The first two games of the Portland Trail Blazers best-of-seven, first-round series against the Memphis Grizzlies did not end up like the Blazers had hoped.

Memphis has smothered Portland on defense and the Blazers haven’t been able to slow the Grizzlies when Memphis has the ball. It all adds up to consecutive double-digit losses and a 0-2 hole in the series.

“Every guy understands it’s going to take more out there,” Blazers forward LaMarcus Aldridge said after practice on Friday.

The Blazers aren’t likely to make drastic changes 84 games into the season. However a few subtle adjustments could help swing the series.

“There’s not a lot to change honestly. We’ve looked at the film we’ve studied it,” Blazers back up big man Meyers Leonard said. “We’re there most of the time on defense. We’re taking good shots on offense. Some of the shots aren’t falling. Some of the things aren’t going our way.”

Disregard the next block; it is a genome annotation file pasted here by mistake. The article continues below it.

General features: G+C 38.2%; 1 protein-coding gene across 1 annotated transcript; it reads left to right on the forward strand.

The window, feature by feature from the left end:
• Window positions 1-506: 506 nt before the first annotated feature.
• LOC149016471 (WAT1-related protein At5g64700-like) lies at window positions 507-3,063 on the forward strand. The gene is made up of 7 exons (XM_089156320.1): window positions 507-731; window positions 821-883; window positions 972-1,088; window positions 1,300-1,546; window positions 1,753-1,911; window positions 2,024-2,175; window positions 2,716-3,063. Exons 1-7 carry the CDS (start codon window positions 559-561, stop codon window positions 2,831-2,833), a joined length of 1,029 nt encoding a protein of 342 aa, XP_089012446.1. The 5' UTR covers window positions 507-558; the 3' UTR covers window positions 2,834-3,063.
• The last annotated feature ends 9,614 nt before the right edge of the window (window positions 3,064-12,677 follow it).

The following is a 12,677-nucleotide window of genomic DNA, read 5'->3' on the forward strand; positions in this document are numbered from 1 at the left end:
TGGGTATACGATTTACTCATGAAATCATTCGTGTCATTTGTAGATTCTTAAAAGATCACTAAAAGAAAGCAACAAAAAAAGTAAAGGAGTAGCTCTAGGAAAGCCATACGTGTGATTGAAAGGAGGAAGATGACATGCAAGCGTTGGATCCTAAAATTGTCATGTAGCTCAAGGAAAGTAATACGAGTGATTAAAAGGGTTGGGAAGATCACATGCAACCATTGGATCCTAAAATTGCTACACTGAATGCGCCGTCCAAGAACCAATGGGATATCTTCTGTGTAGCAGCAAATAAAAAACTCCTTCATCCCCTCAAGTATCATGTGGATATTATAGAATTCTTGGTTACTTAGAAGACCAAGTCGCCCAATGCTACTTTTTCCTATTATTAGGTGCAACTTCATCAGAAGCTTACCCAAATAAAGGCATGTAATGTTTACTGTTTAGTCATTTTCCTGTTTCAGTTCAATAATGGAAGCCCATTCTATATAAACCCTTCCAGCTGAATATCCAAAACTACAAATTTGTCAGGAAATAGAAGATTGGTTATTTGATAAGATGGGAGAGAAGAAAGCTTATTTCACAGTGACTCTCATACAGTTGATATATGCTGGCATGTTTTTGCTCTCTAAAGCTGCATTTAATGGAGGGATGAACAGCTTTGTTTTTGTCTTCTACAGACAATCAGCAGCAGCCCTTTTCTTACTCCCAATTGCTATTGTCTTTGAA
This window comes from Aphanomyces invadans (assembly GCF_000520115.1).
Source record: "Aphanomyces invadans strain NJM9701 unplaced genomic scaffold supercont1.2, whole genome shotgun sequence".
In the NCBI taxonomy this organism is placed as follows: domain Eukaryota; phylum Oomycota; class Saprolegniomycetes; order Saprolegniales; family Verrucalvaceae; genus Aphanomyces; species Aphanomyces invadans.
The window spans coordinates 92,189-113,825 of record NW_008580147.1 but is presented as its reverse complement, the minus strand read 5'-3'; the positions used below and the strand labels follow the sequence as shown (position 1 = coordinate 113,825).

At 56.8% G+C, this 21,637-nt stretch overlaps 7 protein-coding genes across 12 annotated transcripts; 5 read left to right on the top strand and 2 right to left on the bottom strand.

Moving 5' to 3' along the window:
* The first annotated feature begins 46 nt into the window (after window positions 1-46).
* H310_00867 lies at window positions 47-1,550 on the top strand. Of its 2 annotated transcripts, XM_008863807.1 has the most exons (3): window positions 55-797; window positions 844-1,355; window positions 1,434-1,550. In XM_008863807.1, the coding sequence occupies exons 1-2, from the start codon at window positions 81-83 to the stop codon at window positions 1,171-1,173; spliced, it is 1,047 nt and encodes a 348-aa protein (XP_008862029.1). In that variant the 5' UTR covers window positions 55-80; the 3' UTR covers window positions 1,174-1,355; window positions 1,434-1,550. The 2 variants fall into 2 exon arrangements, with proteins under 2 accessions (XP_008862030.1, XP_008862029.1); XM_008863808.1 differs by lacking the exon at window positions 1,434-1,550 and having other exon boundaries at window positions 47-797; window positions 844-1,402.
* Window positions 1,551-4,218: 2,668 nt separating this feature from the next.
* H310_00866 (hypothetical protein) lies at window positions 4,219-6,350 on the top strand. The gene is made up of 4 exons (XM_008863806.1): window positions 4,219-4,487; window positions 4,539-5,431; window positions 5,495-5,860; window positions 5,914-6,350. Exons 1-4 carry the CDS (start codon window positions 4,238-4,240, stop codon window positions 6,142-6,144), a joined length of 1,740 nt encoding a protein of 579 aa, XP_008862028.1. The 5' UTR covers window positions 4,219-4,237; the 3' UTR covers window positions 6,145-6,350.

Here are five ways the Blazers can help things go their way and avoid a crippling 0-3 series deficit.

Share the ball

The Blazers opened the season with an impressive streak of unselfishness. They recorded at least 20 assists in 24 straight games. The ball zipped around the floor as players passed up good looks to generate great ones.

During the regular season 56.7 percent of the Blazers baskets came off assists. But against the Grizzlies that number has dwindled down to 46.8 percent. The lack of ball and player movement was one of the focuses at Friday’s practice.

“Sharing the ball a little bit more,” Blazers forward Nicolas Batum said of how the Blazers can open the offense. “We got to make them play more distance. That’s a good defensive team.”

The low assists numbers are partially a part of missed shots. After all good passes leading to bricks don’t end up in the box score, but making the Grizzlies’ defense work against more ball movement is the best way to jump start a stagnant offense.

“If the ball moves side to side and guys take shots with confidence, anybody can make shots like that,” Aldridge said.

Challenge three-point shooters

Zach Randolph and Marc Gasol command a lot of attention. But in the first two games the Blazers have been so concerned with the limiting the Grizzlies frontcourt duo inside, they’ve fallen prey to Memphis’ outside threats.

“You got to be able to do both,” Blazers guard Arron Afflalo said. “You can’t just try to take away the paint or stay outside.”